5.1.Here,we would like to refer to the case of Arun Bhai R Naik(supra).Facts of the case were that the assessee was discharged from his service.Against the order of termination, he preferred an appeal to the higher authority in the company but did not succeed. On a writ petition challenging the discharge, the single judge held that (i) the employer was State within the meaning of article 12 of the Constitution, and (ii) the order of discharge was by way of a punishment and the assessee was entitled to reinstatement of his services. During the pendency of the appeal preferred by the employer against the order of the single judge, the assessee and the employer arrived at a settlement, in terms whereof, the amount was to be computed in the manner stated therein and was to be paid to the assessee. The Division Bench held that the employer was not State or authority under article 12. However, the court recorded the agreement arrived at between the parties and disposed of the appeal in terms of the agreement.The assessee’ s claim that the payment of Rs. 3,51,308 was a capital receipt was not accepted by the AO and the amount was added to the total income. The FAA held that the amount received by the assessee was not taxable and deleted the addition made by the Assessing Officer. The Tribunal held that the payment was not in the nature of an ex gratia payment or without there being any obligation on the part of the employer as claimed by the assessee. The payment was taxable within the meaning of section 17(3) which provides for inclusion of compensation received by an assessee from his employer or former employer at or in connection with the termination of his employment, as it could not be said that the payment received by the assessee was without any connection with the termination of his employment.Reversing the order of the Tribunal the Hon’ble Gujarat High court has held that amount paid in terms of the settlement,without there being any obligation on the part of the employer to pay any further amount to the assessee in terms of the service rules,would not take the character of compensation as envisaged under section 17(3)(i)of the Act. It further observed that the employer,voluntarily at its discretion,agreed to pay the amount to the assessee with a view to bring an end to the litigation ,that there was no obligation cast upon the employer to make such payment,that the amount would,therefore,not fall within the ambit of the expression profits in lieu of salary,as contemplated under section 17(3)(i).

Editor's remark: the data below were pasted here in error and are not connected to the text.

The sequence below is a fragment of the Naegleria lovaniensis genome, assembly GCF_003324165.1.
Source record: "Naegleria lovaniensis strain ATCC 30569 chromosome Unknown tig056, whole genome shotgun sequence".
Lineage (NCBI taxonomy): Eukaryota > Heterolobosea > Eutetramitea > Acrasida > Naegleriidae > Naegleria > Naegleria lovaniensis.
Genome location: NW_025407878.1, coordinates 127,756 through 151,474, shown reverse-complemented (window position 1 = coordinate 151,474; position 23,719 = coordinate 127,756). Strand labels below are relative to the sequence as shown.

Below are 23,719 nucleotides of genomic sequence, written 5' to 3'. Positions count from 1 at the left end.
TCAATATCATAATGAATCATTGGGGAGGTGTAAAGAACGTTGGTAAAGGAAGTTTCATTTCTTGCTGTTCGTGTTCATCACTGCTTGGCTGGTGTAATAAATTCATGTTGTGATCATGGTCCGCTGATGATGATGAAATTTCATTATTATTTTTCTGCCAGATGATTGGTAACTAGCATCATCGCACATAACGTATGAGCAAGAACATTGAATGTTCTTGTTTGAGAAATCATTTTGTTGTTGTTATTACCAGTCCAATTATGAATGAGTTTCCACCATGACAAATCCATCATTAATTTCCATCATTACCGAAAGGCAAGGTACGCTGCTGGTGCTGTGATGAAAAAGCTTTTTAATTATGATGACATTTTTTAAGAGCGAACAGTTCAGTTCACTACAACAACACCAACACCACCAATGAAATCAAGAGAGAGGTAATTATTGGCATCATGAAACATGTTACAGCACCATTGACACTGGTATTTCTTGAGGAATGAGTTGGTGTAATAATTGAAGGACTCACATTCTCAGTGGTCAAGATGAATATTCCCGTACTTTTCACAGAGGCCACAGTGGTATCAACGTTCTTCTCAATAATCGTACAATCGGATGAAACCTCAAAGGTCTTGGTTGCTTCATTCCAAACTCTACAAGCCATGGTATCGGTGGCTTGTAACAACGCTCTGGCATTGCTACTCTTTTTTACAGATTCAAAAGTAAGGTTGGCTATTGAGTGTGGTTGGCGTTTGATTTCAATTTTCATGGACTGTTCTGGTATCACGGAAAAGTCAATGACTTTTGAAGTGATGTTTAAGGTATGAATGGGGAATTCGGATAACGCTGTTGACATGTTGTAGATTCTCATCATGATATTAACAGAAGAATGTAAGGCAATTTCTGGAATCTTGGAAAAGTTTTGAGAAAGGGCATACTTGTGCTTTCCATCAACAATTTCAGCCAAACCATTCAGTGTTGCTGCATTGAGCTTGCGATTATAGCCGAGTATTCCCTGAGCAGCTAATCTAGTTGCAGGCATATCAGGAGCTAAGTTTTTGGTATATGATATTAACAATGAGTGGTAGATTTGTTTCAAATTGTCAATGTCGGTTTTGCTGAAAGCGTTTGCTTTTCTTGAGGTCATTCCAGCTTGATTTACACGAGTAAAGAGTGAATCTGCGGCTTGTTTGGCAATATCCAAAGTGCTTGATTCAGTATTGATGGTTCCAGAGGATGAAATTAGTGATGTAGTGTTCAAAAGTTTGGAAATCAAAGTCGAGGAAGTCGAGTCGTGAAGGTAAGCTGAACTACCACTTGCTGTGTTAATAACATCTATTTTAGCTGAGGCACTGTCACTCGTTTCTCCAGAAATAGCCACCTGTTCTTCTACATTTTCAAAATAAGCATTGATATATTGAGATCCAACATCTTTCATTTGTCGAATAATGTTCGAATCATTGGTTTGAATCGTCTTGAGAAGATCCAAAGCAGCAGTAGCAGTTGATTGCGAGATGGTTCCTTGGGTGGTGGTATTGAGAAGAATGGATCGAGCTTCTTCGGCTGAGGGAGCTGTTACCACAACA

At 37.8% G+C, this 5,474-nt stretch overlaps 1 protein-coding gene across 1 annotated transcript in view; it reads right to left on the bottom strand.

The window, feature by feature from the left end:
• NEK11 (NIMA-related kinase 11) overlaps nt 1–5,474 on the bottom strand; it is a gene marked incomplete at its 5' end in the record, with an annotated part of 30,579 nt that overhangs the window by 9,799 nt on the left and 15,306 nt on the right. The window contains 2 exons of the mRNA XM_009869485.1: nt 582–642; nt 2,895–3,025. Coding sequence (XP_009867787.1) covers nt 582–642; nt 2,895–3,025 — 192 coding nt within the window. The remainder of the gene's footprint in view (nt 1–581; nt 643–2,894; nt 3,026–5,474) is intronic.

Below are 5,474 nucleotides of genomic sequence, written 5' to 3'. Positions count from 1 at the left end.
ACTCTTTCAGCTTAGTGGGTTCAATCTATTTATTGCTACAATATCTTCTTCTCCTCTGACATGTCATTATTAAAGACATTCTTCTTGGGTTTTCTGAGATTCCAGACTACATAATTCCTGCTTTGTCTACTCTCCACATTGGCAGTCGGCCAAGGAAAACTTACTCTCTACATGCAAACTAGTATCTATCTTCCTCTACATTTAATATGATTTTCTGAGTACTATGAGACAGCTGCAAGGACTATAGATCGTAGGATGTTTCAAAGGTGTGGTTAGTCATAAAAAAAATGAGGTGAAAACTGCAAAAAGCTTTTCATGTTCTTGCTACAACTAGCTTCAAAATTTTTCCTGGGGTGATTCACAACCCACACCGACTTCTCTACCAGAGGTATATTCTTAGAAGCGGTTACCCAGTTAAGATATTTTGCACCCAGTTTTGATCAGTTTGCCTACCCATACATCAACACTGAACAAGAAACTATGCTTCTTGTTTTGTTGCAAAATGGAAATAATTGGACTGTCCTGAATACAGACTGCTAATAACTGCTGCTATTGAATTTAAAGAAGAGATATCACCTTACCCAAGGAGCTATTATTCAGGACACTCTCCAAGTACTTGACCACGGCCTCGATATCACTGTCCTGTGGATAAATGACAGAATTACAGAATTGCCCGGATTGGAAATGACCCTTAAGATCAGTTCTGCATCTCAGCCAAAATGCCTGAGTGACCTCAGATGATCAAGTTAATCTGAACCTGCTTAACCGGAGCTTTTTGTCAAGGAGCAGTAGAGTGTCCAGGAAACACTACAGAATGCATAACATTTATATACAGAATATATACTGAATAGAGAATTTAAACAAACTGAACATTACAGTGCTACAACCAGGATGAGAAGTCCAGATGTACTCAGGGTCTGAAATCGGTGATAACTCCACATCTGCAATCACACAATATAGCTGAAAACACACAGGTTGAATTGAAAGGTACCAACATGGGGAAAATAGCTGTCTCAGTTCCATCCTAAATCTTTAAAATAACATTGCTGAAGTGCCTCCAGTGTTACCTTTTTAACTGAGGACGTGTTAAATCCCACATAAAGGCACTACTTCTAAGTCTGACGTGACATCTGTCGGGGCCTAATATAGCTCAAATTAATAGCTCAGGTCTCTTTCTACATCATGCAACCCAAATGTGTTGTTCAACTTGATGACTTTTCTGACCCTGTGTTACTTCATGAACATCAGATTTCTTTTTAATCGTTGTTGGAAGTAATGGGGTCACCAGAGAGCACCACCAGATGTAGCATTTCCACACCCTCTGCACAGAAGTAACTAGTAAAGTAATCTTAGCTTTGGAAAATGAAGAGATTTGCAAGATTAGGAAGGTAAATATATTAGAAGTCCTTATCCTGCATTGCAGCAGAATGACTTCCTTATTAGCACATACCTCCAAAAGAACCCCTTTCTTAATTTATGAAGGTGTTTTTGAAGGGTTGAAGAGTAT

5.2.It is said that under clause (i) of section 17(3) of the Act, in order to characterise a particular payment received from the employer, on termination of the employment, as “profits in lieu of salary”, it has necessarily to be shown that this amount is due or received as “compensation”. The word “compensation” is not defined under the Act. Therefore, one has to take into consideration the ordinary connotation of this expression in common parlance. It has to be in the nature of something awarded to compensate for loss,suffering or injury. When translated in the context of employment, it would imply a monetary and non-monetary amount to be given to the employee in return for some services rendered by him. Inherent in this would be the obligation of the employer to pay some amount to the employee to “compensate” him.It would also mean that the employee gets a vested right to get such an amount.In the case under consideration there the ex employee did not get vested right to receive the amounts in question.A settlement was arrived at to avoid litigation-there was no obligation on part of the employer to pay some amount to the employees to compensate them.
5.3.Considering the peculiar facts and circumstances of the case, and relying upon the case of Arun Bhai R Naik(supra),we are of the opinion that the order of the FAA does not suffer from any legal or factual infirmity and that the assessee could not be treated A-I-D.So, upholding his order,we decide the effective ground of appeal against the AO.